Stampede Mesa

Article II

 

Sunset 007

Our second foray into ghostly animals brings us to Crosby County Texas.
A local legend of vengeance begetting vengeance could best sum up the events of “Stampede Mesa”.

It is said that the Mesa, a 200-acre plot of land mounted on a high, flat peak (hence “Mesa”), was a popular site for cattle drivers to set up camp in the mid to late 1800’s.
One fateful night, a group of cowboys and their foreman sought refuge on the Mesa, but were there met by an old nester, leisurely letting his 40 cattle graze on the fruitful land.
Along the north end of the mesa, the old man had built a crude barbed-wire enclosure.
This mesa was his now, as far was he was concerned, and the arrival of a stranger’s cattle was not exactly an appealing one.

Approaching the foreman, he said bluntly:
“It’ll cost ya 2 bits a head to put up pasture here.”

The foreman, with his nearly 1500-head herd and small brigade of cowboys under his employ, suddenly found himself facing a delicate tactical decision.
Should he pay the old man this ludicrous charge? Or, given the circumstances…

“We’ve got 1500 head and you’ve got some boards and wire. Cut out or it’s your carcass.”

And so, the old man permitted them, but not for long.
As dusk fell, the old man, donning a slicker and mounting his mule, decided the foreman and his cowboys would pay for stiffing him, in one way or another.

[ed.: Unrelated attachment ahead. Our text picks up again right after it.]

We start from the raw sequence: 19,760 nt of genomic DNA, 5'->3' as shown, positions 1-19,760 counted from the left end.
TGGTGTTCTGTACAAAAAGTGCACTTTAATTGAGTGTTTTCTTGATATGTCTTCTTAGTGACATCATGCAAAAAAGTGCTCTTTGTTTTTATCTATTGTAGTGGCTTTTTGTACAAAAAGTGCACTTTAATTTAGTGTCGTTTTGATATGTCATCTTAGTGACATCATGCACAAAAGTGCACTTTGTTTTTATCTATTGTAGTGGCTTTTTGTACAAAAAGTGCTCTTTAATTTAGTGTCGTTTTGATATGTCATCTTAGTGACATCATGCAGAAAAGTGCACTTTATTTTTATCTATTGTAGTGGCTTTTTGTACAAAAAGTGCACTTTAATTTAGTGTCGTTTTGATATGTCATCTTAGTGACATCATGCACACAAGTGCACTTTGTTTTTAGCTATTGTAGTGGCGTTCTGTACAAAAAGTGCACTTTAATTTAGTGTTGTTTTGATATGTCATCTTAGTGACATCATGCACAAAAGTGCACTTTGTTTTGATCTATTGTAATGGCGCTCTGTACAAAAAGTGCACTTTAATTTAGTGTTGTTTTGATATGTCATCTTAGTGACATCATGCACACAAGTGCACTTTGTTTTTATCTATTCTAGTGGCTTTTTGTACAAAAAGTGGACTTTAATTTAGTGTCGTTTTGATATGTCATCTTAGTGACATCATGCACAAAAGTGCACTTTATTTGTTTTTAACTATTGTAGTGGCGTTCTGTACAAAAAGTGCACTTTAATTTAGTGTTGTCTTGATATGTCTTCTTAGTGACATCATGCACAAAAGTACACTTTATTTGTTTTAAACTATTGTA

Under the cover of night and brush, the man found his way to the outer boundaries of the foreman’s herd.
When the deadest, stillest hour of the night struck, the old man began firing his rifle and howling at a wolf’s pitch.

The cattle were, understandably, shaken.

The Mesa, being a mesa, offered many perilous pitfalls and a sheer, suicide drop on three sides.
The startled herd ran to its doom over the edge, leaving only 300 alive and taking with them a couple of the foreman’s men.
When the foreman and his remaining men took stock of their situation, they decided the treacherous nester would reap exactly what he’d sown.
Spending what may have been days tracking the old man down, they quickly brought him back to the Mesa.
They bound his arms and legs, and tied him to his mule.
The mule was blindfolded.
A couple of shouts and rifle shots, and the frightened beast charged over the ledge, taking his murderous owner with him.

Evidently locals say the eerie sounds of this century-old event can still be heard to this day, trampling hooves and ghostly herds charging about in the middle of the night.
But of course, we at Paranormal Supplies have never been there. 
So, if you have a Stampede Mesa story, share with us your paranormal experiences!

 

Sources:
http://www.texasescapes.com/CFEckhardt/Stampede-Mesa.htm
http://www.rootsweb.ancestry.com/~txcrosby/misc/stampede.html
http://lubbockonline.com/stories/031600/spe_0316000012.shtml#.Wab-kemQzIU

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